California burns as heatwave spreads across western US

By Melody Gutierrez, Summer Lin, Brittny Mejia, Grace Toohey and Jireh Deng

Los Angeles Times

OROVILLE, Calif. – Firefighters continue to battle wildfires across the state as Californians brace for triple-digit temperatures and a dangerous, sustained heat wave that is forecast to last into next week.

The most concerning fire on Wednesday was the Thompson Fire in Oroville, which destroyed several buildings and forced thousands to evacuate as flames approached communities.

Governor Gavin Newsom declared a state of emergency on Wednesday because of the fire, pointing out that “buildings, homes, critical infrastructure, and health and care facilities” were at risk.

“We are using every tool available to fight this fire and will continue to work closely with our local and federal partners to support the affected communities,” Newsom said in a statement.

The Thompson Fire tripled in size overnight from 1,000 acres to more than 3,500 acres by Wednesday afternoon and was still 0% contained, according to the California Department of Forestry and Fire Protection. The fire was spreading in two directions: north toward more rural areas and south toward more homes and businesses.

Four firefighters were injured, but further details were not available.

Winds from the north are driving the flames further toward Kelly Ridge, a densely populated neighborhood east of Lake Oroville where most of the evacuees live, said Rick Carhart, spokesman for the Cal Fire station in Butte County.

Among them were Don and Linda Pederson, who said the recent fire would not stop them from entering their property.

“This isn’t the first time this has happened,” said 81-year-old Don.

But never before has a fire come this close to the home they have lived in for 50 years. The house sits on a 1,000-square-foot lot east of the Oroville Dam and has been in Linda's family since 1945. He said he believes the fire was about a mile away at its closest point, but they had no plans to evacuate unless it crossed Highway 162.

The Pedersons' home is in a mandatory evacuation area, although he said his garage is clearly in the mandatory evacuation zone according to the fire map.

“The line runs through my house,” he said, chuckling. “Even if our whole house was in the evacuation zone, we wouldn't leave unless I knew it was on our side of the street and coming down the hill.” He added that they have electricity and a generator for the whole house as a backup.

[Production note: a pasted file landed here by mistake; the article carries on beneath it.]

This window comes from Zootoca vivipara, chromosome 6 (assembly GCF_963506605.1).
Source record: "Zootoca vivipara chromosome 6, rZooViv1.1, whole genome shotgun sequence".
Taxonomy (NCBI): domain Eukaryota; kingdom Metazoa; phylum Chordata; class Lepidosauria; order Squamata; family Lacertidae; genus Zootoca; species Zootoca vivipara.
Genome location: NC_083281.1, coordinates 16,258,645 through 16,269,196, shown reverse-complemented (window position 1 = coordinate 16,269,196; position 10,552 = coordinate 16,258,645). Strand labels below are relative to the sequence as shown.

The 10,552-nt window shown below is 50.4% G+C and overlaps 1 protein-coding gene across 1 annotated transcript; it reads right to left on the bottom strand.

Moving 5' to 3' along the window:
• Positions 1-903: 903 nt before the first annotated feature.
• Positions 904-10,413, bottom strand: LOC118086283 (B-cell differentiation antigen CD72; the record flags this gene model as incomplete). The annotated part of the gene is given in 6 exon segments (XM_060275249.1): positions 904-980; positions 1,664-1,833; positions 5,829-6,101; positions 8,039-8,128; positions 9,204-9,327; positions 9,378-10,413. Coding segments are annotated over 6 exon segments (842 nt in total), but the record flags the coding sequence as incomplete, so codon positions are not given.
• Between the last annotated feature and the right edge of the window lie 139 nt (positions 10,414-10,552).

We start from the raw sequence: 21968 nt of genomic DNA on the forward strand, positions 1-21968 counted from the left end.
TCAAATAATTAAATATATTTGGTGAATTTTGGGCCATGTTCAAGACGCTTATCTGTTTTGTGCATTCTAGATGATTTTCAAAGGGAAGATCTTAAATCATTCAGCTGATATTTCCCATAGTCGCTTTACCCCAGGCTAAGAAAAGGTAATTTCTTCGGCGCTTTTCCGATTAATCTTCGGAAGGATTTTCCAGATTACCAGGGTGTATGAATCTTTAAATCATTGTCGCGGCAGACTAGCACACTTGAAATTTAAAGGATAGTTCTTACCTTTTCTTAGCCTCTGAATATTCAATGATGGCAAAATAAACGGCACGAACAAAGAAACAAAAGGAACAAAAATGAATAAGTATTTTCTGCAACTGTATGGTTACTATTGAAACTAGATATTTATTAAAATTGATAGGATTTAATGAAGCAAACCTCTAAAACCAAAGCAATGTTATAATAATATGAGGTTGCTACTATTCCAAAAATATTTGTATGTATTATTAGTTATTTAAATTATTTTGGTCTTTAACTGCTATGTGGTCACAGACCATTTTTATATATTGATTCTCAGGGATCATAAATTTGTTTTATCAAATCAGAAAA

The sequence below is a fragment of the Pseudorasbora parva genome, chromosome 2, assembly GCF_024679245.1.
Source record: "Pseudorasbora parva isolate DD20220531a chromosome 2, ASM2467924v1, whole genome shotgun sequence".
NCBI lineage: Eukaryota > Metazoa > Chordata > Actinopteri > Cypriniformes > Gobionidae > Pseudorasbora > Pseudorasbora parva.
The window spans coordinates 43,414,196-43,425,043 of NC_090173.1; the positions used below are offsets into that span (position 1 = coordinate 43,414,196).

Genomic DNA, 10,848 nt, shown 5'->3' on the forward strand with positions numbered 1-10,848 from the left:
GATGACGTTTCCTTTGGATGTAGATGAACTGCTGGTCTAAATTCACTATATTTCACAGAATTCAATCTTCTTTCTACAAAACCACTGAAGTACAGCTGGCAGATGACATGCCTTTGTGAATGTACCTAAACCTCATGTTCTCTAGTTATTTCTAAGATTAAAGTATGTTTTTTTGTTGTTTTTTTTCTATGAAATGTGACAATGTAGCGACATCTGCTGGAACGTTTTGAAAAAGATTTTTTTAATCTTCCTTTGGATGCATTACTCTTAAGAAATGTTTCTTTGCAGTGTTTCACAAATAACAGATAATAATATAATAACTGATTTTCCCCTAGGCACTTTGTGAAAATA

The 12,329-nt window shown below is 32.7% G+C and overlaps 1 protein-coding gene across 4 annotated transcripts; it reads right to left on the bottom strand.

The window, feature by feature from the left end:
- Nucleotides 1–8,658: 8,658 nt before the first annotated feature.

“Yesterday I could actually see flames in the distance,” he said. “We didn't evacuate, even though the police were walking up and down the street with loudspeakers and going door to door shouting, 'Get out!' But we decided to stay.”

He said he is currently watching the fire from their home with his wife, Linda, 79, and has set aside some important papers in case they need to leave quickly. Their property has been mowed to create a defensive zone to ward off moving embers, he said, and their two vehicles are parked away from their home in case it catches fire. There are two fire hydrants next to their property.

“The wind is not particularly strong, but it is picking up,” he said. “And I've seen quite a bit of smoke.”

The Feather River initially stopped the fire from spreading south from its origins at Cherokee Road and Thompson Flat Road, but as the fire gained strength, it managed to jump the river.

“This fire was burning in a mixture of grass and thick brush,” Carhart said. “The fire [spread] by flying pieces of embers that flew over the water and then landed on the other side.”

According to official figures, around 12,000 homes, businesses and other buildings are under threat and 28,000 people have been asked to evacuate their homes. Four houses have already been destroyed.

“By the way, there are a number of people in the area who have moved [to Kelly Ridge] after they burned out in the Camp Fire,” Carhart said, referring to the 2018 blaze that killed 85 people and destroyed more than 18,000 structures, the deadliest and most destructive wildfire ever recorded in California.

Crews fought the Thompson Fire under extreme heat and hazard warnings.

Due to the severe heat wave in California, temperatures of up to 46 degrees were forecast on Thursday, and on Saturday it was 46 degrees in Oroville. Wind gusts on Wednesday were about 24 to 32 kilometers per hour near the fire.

Relative humidity was below 20 percent around the fire on Wednesday. Temperatures are expected to recover overnight to between -2 and 5 degrees Celsius, according to meteorologist Kate Forrest of the National Weather Service's Sacramento office.

From Monday onwards it will be relatively cooler. The forecast is for 41 to 42 degrees.

“It is unusual to experience heat of this magnitude so early in July, with temperatures 10 to 20 degrees higher than normal,” she added.

The heat wave could potentially break the record of seven consecutive days of highs above 100 degrees in downtown Sacramento, Forrest said. Daily temperature records could also be broken at Sacramento International Airport and in Redding.